COP23 Side-event: Nature-Based Solutions for Water and Adaptation to Climate Change

COP23 Side-event: Nature-Based Solutions for Water and Adaptation to Climate Change

10 November 2017

20171109_134030.jpg

Tobias Salathe stressed that, since 1971, the world loses 1% of wetlands yearly, emphasizing the importance of wetlands as carbon sinks and water reservoirs.

Presented by the French Water Partnership (FWP) and the International Network of Basin Organizations (INBO)

This session, moderated by Maylis Castaignet, Seine Normandy Partnership, centered on the role of nature-based solutions for water and adaptation to climate change focusing on the interlinkages of water, biodiversity, and climate change.

 Ramsar Senior Advisor for Europe, Tobias Salathé represented the Ramsar Convention at the roundtable discussion.

Jean Launay, President, French Water Partnership, recalled the UN resolution establishing a new Decade in support of Sustainable Development Goal (SDG) 6, which aims at integrated management of water resources. He noted the strategic importance of 2018, when the Decade will start.

In a keynote speech, James Dalton, the International Union for Conservation of Nature (IUCN), spoke on the work of his organization related to nature-based solutions. He said that over 70 years, IUCN has been committed to protect the environment and stressed the human dependency on healthy ecosystems. Dalton noted major transboundary benefits of functional habitats and recalled that water is not mentioned in the Paris Agreement, suggesting COP 23 focus more on this issue. He added that policy frameworks exist but poor communication and institutional weaknesses remain key challenges for mainstreaming solutions on sustainable development.

Aurélie Lhume, the UN Convention to Combat Desertification (UNCCD), highlighted the links between the SDGs, water and land protection. She defended multisector approaches to tackle water issues, saying that political reforms to improve water management are urgently needed. Lhume concluded that the water deficit requires political will and larger investments from all countries. On land degradation and drought, she said that the UNCCD is developing new tools to support parties to identify implementation gaps.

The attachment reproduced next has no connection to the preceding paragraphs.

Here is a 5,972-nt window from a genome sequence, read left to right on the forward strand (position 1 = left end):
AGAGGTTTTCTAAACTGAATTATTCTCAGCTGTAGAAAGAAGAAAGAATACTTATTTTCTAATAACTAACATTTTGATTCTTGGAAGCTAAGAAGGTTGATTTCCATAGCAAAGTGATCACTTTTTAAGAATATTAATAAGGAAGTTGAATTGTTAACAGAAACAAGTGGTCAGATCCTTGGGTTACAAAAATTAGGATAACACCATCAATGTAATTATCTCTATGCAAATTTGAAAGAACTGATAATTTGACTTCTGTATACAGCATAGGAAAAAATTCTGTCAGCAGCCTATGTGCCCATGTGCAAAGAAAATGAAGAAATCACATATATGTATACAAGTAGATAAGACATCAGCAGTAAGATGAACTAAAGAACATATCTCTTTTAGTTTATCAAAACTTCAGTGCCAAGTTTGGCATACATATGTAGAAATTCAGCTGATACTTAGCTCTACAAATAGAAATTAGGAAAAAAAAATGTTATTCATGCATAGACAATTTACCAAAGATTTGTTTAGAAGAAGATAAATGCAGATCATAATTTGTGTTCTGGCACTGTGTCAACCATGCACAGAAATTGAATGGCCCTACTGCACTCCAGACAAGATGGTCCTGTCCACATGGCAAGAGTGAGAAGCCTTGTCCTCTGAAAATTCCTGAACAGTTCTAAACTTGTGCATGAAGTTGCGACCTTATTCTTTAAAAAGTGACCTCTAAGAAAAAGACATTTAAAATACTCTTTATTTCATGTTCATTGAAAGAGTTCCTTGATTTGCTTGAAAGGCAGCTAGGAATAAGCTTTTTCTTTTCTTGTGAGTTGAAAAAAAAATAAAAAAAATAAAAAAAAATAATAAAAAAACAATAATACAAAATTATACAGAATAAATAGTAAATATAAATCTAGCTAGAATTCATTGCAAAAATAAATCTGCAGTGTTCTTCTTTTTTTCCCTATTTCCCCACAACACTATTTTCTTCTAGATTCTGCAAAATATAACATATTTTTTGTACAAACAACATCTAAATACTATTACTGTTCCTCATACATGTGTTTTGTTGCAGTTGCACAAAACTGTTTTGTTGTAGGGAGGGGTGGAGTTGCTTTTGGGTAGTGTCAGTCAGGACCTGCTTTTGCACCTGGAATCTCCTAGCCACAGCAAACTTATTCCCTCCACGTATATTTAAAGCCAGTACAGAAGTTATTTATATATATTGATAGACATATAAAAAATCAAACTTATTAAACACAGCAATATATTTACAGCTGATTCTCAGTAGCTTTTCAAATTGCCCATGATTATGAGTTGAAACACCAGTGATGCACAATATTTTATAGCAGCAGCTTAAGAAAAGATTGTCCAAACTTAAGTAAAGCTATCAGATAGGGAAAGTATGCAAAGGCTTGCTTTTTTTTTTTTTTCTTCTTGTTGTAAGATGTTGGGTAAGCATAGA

Tobias Salathe, Ramsar Convention on Wetlands, spoke on tools to protect wetlands, saying that they were identified as vulnerable areas in the 1960s. He stressed that, since 1971, the world loses 1% of wetlands yearly, emphasizing the importance of wetlands as carbon sinks and water reservoirs.

Jean-Luc François, French Development Agency (AFD), highlighted the economic trajectory of our societies, which has affected nature dangerously, and called for reviewing economic and investment models to reverse the current unsuitable patterns of development. He emphasized the role of development agencies to positively influence more sustainable development patterns.

tobias.jpg

L-R: Maylis Castaignet, Seine Normandy Partnership; Jean Launay, President of the FWP; Aurélie Lhume, UNCCD; Jean-Luc François, AFD; and Tobias Salathe, Ramsar Convention on Wetlands.

Adama Doulkom, Great Green Wall Initiative for the Sahara and the Sahel (IGMVSS), Burkina Faso, provided the background of his initiative, noting the similarities between the challenges faced by countries suffering from drought. He explained that the exchange of best practices among IGMVSS member countries stimulated regional solutions, noting productivity gains after ecosystems were restored. He called for better synergies in Africa and recommended focusing on better practices regarding tenure security.

During concluding remarks, Jean-François Donzier, Executive Secretary, Alliance for Global Water Adaptation (Alliance4Water), called the audience to “act” and declared that mobilization and implementation of known solutions is the most important response to dangerous nature degradation. He closed the meeting, inviting participants to sign the International Declaration on “Nature-Based Solutions for Water Management Under Climate Change,” to be presented on 10 November at COP 23.

In the ensuing debate, participants discussed, inter alia, traditional knowledge and the role of farmers in the promotion of nature-based solutions; methods to share best practices; and links between oceans and climate change.

Reported by IISD